Published: April 24, 2017
In the early days of this university, when classes took place in a converted bowling alley along Camp Bowie Boulevard, innovative research on our campus was in its infancy.
Back then, we literally were just one school. But our growing research programs eventually led to the creation of the Graduate School of Biomedical Sciences, founded in 1993 and setting us on the path to become a true Health Science Center.
Since then, we have marched forward, with discoveries in the laboratory that create solutions for our community and improve the lives of others. It’s a journey that continues today, as we work toward my vision of One University using extraordinary teamwork to define and produce providers of the future.
Providers are more than the doctors, nurses or therapists who treat you in clinical settings. They are also, for example, the researchers in the lab, working to understand the biological mechanisms of disease to identify new therapeutic targets. Or the public health professionals, tackling challenges like childhood obesity or infant mortality.
What does this look like? Let’s start with Sid O’Bryant and his team in the Center for Alzheimer’s and Neurodegenerative Disease Research. They observed that Alzheimer’s drugs that fail in clinical trials are actually successful in treating a fraction of the study’s participants.
That observation led to a flash of insight. Dr. O’Bryant developed a blood test that can identify the fraction of people most likely to respond successfully to a so-called “failed” drug.
It’s scientific discovery that when paired with an entrepreneurial spirit will change the way UNTHSC turns research into results for our community.
A provider is someone like Amy Raines Milenkov, who’s trying to reverse Texas’ startling high rates of maternal mortality by pushing for better health care access, expanded coverage and drug treatment programs. Or Styliani Goulopoulou in the Institute for Cardiovascular and Metabolic Diseases, who is addressing the same health challenge through research focused on preeclampsia.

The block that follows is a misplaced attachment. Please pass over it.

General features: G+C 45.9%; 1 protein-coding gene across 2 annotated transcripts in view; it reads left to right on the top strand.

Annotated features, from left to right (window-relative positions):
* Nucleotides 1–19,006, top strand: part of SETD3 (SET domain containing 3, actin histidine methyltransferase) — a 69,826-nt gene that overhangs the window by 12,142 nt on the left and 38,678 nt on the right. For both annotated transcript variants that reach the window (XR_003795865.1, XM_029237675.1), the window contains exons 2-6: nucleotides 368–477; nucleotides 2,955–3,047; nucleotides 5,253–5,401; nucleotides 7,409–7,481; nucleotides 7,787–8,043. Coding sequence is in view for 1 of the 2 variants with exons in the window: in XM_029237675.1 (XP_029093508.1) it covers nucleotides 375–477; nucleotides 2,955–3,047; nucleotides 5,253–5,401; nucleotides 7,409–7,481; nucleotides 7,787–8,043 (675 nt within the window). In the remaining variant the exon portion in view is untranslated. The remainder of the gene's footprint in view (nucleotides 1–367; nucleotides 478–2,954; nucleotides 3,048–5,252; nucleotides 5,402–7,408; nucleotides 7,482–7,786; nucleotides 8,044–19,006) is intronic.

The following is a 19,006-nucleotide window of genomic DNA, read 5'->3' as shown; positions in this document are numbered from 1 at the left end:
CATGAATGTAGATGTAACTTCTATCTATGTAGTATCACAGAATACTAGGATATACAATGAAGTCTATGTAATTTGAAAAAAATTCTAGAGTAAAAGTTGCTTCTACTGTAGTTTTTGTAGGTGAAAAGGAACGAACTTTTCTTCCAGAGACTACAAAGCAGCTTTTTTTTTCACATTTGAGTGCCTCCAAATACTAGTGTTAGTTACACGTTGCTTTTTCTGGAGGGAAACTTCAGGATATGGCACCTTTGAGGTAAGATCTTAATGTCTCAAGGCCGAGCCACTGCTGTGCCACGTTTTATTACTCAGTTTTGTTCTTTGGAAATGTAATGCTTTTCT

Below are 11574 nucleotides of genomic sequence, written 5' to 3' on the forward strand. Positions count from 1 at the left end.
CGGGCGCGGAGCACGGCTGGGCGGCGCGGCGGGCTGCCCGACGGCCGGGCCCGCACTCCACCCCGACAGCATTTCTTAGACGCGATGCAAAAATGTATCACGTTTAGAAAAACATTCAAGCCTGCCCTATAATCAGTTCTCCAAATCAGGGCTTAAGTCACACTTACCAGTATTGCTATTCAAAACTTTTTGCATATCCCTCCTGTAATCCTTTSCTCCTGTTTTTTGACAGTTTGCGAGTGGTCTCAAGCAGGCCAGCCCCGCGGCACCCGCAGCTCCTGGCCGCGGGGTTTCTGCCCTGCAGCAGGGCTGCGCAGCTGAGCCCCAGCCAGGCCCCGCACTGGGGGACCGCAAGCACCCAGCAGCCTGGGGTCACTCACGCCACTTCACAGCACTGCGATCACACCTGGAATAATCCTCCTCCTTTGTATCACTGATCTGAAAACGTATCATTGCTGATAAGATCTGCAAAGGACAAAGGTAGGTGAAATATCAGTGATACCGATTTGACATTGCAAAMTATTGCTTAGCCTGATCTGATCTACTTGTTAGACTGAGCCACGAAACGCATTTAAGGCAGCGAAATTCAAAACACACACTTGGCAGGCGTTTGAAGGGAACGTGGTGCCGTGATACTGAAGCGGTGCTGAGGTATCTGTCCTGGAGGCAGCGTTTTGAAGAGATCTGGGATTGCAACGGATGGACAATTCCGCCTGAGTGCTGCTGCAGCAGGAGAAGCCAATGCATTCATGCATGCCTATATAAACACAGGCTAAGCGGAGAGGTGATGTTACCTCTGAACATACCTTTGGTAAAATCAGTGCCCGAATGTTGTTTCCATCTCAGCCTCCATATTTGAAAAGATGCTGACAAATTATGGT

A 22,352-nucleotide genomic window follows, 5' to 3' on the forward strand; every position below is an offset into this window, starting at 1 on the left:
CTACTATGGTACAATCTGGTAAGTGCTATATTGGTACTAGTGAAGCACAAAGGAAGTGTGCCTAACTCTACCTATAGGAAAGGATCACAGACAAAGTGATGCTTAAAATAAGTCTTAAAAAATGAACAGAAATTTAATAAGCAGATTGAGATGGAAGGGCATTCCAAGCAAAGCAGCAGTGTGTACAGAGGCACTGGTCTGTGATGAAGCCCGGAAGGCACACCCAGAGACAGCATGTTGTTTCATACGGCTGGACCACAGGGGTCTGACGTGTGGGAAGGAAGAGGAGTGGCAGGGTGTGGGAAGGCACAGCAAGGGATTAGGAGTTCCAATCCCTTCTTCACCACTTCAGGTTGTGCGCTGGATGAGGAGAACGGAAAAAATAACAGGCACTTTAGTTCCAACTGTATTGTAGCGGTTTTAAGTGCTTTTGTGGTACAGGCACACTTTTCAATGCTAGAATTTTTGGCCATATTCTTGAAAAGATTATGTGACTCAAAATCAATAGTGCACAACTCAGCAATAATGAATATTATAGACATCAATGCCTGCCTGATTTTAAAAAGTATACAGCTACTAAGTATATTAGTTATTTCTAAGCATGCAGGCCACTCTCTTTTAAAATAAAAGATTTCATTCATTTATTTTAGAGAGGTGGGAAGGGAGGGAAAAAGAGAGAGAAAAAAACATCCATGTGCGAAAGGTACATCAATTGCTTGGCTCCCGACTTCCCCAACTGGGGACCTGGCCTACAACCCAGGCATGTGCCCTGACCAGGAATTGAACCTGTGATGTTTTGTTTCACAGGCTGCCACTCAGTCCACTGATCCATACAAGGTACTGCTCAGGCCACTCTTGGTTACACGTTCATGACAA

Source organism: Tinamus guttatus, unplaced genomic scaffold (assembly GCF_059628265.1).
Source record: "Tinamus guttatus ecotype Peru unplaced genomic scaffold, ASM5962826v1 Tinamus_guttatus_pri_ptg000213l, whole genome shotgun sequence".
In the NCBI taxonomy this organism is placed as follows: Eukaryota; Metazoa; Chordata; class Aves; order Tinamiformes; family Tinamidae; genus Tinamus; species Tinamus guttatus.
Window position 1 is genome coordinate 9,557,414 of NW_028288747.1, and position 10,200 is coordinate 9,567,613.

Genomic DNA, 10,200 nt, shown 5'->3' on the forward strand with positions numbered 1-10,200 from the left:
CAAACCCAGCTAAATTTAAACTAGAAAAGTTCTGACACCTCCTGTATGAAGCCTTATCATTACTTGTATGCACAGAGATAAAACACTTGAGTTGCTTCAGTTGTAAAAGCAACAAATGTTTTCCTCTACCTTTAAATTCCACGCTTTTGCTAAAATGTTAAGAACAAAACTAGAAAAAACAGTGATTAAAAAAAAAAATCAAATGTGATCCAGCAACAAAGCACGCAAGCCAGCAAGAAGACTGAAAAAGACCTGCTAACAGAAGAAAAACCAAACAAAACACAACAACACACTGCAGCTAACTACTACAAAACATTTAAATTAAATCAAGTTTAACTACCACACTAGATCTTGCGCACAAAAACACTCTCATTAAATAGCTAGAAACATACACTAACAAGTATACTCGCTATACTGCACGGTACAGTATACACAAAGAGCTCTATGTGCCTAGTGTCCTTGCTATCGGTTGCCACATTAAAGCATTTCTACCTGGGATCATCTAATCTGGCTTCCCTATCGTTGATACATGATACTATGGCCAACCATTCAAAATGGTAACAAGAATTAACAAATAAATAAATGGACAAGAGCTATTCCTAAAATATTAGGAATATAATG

A provider is also someone like the remarkable Andras Lacko, who’s studying how to use the miracles of nanotechnology to deliver anti-cancer drugs directly to tumors while bypassing healthy tissue. Or the team in our Institute for Patient Safety, who through research is determining better, safer ways to care for patients in ambulatory settings.
This kind of research is a key part of our financial health as well. Total research funding at UNTHSC has increased by roughly 30 percent to $47.2 million – just in the last five years. And
we’re making better cases for that funding. Last fiscal year, we submitted 100 fewer grant proposals than the year before but received nearly $5 million more in funding.
There are hundreds of students, staff, postdocs and faculty performing extraordinary teamwork in research labs across campus, making us a better university and Fort Worth a stronger community.
I am so proud of the research we do now and excited about what’s next.
Dr. Michael R. Williams